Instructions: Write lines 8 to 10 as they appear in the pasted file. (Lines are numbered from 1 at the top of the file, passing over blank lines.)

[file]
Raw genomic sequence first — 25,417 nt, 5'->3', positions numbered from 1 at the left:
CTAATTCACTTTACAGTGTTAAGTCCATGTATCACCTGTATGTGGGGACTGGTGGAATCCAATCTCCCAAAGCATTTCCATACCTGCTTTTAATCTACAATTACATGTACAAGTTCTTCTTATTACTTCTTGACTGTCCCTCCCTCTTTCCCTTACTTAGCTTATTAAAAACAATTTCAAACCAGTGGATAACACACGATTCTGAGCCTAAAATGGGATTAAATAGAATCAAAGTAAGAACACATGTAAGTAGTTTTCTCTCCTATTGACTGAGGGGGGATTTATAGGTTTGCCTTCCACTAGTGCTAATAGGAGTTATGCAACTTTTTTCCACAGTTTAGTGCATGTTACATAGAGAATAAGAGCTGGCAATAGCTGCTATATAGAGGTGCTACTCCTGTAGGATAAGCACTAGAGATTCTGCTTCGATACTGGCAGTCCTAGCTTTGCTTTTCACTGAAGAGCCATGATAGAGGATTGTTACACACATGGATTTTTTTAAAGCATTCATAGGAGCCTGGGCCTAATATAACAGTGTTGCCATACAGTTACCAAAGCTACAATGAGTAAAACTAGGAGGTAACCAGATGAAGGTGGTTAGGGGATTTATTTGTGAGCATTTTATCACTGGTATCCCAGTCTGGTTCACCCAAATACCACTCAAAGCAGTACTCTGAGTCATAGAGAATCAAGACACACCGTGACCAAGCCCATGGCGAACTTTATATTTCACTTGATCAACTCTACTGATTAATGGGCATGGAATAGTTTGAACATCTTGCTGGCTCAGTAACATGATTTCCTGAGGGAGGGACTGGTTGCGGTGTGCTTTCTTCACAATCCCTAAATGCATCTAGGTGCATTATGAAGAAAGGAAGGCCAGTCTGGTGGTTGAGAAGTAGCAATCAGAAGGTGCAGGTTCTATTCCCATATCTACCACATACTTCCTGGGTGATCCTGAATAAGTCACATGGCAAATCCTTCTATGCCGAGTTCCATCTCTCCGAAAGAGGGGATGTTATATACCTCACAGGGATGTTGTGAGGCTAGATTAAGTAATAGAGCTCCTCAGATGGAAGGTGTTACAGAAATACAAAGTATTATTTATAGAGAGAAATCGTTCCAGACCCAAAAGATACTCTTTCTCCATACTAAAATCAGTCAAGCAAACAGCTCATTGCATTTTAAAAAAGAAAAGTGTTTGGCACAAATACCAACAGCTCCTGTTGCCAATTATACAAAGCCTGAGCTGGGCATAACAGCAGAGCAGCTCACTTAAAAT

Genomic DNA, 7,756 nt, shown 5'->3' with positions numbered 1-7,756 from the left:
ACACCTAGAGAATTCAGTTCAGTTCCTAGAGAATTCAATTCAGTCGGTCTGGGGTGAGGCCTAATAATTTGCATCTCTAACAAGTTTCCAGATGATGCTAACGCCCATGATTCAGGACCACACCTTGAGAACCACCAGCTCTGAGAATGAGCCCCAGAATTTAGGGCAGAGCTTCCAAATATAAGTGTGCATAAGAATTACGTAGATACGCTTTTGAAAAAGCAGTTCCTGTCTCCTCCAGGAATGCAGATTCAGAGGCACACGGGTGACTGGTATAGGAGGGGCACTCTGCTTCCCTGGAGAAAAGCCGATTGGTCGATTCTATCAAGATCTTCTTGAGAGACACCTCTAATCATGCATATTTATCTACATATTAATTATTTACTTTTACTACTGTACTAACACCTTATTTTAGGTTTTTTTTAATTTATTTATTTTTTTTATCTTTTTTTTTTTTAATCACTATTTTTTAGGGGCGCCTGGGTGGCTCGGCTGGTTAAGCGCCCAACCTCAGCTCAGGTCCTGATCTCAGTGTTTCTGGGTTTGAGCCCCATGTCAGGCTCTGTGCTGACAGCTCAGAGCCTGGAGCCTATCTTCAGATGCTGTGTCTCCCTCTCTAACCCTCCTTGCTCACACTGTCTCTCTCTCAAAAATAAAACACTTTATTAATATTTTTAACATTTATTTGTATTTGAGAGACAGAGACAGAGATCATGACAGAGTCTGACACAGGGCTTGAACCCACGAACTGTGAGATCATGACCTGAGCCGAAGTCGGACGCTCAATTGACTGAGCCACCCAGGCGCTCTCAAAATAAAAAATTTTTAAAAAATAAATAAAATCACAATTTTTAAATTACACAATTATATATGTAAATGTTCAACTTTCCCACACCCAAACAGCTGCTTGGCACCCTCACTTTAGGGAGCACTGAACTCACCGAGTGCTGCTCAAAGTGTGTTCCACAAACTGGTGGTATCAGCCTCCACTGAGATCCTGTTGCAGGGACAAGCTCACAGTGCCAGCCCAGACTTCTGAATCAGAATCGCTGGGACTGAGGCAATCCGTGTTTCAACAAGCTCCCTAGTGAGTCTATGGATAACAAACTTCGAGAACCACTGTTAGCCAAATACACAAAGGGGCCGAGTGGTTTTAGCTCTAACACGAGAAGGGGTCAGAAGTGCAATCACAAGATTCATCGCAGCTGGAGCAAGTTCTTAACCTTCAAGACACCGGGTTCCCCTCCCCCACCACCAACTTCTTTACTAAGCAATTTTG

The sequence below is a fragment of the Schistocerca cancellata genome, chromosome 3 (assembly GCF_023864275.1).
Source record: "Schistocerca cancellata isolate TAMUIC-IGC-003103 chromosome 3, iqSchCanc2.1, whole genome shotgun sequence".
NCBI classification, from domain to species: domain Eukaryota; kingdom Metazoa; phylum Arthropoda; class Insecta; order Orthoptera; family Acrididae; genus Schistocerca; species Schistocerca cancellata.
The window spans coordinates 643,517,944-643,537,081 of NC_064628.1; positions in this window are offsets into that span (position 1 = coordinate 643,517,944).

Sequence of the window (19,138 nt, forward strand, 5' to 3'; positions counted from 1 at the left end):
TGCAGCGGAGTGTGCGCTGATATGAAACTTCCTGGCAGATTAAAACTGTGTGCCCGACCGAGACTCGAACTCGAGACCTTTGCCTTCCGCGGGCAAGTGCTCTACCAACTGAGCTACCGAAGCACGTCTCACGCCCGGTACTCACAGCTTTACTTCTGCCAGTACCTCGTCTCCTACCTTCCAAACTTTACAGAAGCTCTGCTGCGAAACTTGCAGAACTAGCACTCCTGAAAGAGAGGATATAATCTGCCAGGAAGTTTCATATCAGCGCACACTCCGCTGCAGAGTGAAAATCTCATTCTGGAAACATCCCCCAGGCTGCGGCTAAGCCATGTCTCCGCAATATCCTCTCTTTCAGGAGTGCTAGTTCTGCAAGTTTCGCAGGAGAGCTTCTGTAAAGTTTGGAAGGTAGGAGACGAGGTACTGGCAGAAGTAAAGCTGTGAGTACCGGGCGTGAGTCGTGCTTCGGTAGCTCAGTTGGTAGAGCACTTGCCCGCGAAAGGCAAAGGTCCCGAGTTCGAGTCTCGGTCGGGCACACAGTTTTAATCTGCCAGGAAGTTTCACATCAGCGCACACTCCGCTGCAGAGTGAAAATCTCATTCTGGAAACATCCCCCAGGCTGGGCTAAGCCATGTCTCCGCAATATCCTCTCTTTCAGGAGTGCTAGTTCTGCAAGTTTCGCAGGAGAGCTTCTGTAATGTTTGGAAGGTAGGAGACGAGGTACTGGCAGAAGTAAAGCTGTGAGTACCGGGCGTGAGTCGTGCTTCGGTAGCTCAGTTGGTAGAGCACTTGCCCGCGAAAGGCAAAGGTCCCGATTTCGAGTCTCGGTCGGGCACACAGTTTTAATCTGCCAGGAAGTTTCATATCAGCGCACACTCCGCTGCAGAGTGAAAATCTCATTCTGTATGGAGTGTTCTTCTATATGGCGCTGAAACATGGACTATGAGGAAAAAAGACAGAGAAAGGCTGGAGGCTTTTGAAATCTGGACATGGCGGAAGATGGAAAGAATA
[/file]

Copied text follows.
The window spans coordinates 643,517,944-643,537,081 of NC_064628.1; positions in this window are offsets into that span (position 1 = coordinate 643,517,944).

Sequence of the window (19,138 nt, forward strand, 5' to 3'; positions counted from 1 at the left end):
TGCAGCGGAGTGTGCGCTGATATGAAACTTCCTGGCAGATTAAAACTGTGTGCCCGACCGAGACTCGAACTCGAGACCTTTGCCTTCCGCGGGCAAGTGCTCTACCAACTGAGCTACCGAAGCACGTCTCACGCCCGGTACTCACAGCTTTACTTCTGCCAGTACCTCGTCTCCTACCTTCCAAACTTTACAGAAGCTCTGCTGCGAAACTTGCAGAACTAGCACTCCTGAAAGAGAGGATATAATCTGCCAGGAAGTTTCATATCAGCGCACACTCCGCTGCAGAGTGAAAATCTCATTCTGGAAACATCCCCCAGGCTGCGGCTAAGCCATGTCTCCGCAATATCCTCTCTTTCAGGAGTGCTAGTTCTGCAAGTTTCGCAGGAGAGCTTCTGTAAAGTTTGGAAGGTAGGAGACGAGGTACTGGCAGAAGTAAAGCTGTGAGTACCGGGCGTGAGTCGTGCTTCGGTAGCTCAGTTGGTAGAGCACTTGCCCGCGAAAGGCAAAGGTCCCGAGTTCGAGTCTCGGTCGGGCACACAGTTTTAATCTGCCAGGAAGTTTCACATCAGCGCACACTCCGCTGCAGAGTGAAAATCTCATTCTGGAAACATCCCCCAGGCTGGGCTAAGCCATGTCTCCGCAATATCCTCTCTTTCAGGAGTGCTAGTTCTGCAAGTTTCGCAGGAGAGCTTCTGTAATGTTTGGAAGGTAGGAGACGAGGTACTGGCAGAAGTAAAGCTGTGAGTACCGGGCGTGAGTCGTGCTTCGGTAGCTCAGTTGGTAGAGCACTTGCCCGCGAAAGGCAAAGGTCCCGATTTCGAGTCTCGGTCGGGCACACAGTTTTAATCTGCCAGGAAGTTTCATATCAGCGCACACTCCGCTGCAGAGTGAAAATCTCATTCTGTATGGAGTGTTCTTCTATATGGCGCTGAAACATGGACTATGAGGAAAAAAGACAGAGAAAGGCTGGAGGCTTTTGAAATCTGGACATGGCGGAAGATGGAAAGAATA